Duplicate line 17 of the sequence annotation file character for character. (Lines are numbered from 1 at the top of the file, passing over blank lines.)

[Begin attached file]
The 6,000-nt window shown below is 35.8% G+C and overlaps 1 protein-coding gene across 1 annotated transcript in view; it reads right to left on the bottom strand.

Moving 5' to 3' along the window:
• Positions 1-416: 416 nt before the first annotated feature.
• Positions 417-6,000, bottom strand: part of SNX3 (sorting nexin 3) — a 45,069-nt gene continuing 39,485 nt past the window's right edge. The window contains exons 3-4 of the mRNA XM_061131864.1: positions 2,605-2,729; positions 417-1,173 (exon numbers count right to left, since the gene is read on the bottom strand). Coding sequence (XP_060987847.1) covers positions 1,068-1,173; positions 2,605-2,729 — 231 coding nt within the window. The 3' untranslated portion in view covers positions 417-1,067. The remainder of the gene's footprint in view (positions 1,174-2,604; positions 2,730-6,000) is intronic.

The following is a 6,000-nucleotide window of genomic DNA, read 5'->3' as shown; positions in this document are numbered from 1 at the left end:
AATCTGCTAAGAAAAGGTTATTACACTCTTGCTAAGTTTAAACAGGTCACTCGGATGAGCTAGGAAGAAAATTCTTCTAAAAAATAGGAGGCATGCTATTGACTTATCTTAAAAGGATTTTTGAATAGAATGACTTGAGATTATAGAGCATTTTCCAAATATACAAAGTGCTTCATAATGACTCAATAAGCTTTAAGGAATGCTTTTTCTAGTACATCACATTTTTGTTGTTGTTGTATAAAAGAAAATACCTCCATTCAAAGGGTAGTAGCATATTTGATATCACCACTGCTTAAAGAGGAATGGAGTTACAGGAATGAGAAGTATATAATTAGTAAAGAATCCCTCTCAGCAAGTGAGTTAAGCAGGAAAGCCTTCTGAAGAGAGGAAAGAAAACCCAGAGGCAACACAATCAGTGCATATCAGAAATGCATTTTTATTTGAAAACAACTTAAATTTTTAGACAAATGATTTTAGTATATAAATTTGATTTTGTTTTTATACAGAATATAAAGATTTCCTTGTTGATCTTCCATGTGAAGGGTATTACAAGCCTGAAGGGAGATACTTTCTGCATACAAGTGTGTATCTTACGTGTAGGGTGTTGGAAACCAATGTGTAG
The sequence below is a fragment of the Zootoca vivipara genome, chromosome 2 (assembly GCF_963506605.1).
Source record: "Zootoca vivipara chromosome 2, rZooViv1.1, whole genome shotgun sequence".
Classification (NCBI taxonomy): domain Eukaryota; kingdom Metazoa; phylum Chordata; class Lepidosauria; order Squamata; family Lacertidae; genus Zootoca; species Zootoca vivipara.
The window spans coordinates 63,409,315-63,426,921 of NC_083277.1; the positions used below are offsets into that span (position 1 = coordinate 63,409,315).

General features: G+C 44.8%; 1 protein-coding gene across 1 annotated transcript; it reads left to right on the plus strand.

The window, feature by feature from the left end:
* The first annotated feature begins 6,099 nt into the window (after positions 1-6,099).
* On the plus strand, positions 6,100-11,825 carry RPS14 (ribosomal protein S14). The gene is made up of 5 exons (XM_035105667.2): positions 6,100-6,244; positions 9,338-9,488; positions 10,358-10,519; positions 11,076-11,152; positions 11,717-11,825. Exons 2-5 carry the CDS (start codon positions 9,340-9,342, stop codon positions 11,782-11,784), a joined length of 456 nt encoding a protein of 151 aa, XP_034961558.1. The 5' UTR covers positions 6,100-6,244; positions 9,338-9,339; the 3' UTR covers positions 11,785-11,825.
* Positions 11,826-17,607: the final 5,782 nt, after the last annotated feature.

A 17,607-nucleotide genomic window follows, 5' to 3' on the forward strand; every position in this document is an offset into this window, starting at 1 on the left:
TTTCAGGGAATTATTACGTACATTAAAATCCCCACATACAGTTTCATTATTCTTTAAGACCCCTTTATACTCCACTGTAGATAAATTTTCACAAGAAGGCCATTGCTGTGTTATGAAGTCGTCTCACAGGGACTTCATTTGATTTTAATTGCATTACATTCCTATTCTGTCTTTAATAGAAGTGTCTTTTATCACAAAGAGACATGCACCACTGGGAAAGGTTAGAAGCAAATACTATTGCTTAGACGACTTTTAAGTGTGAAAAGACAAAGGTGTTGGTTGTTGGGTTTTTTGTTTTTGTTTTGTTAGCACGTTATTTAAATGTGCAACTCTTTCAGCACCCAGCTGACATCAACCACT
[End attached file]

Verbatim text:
TTTCAGGGAATTATTACGTACATTAAAATCCCCACATACAGTTTCATTATTCTTTAAGACCCCTTTATACTCCACTGTAGATAAATTTTCACAAGAAGGCCATTGCTGTGTTATGAAGTCGTCTCACAGGGACTTCATTTGATTTTAATTGCATTACATTCCTATTCTGTCTTTAATAGAAGTGTCTTTTATCACAAAGAGACATGCACCACTGGGAAAGGTTAGAAGCAAATACTATTGCTTAGACGACTTTTAAGTGTGAAAAGACAAAGGTGTTGGTTGTTGGGTTTTTTGTTTTTGTTTTGTTAGCACGTTATTTAAATGTGCAACTCTTTCAGCACCCAGCTGACATCAACCACT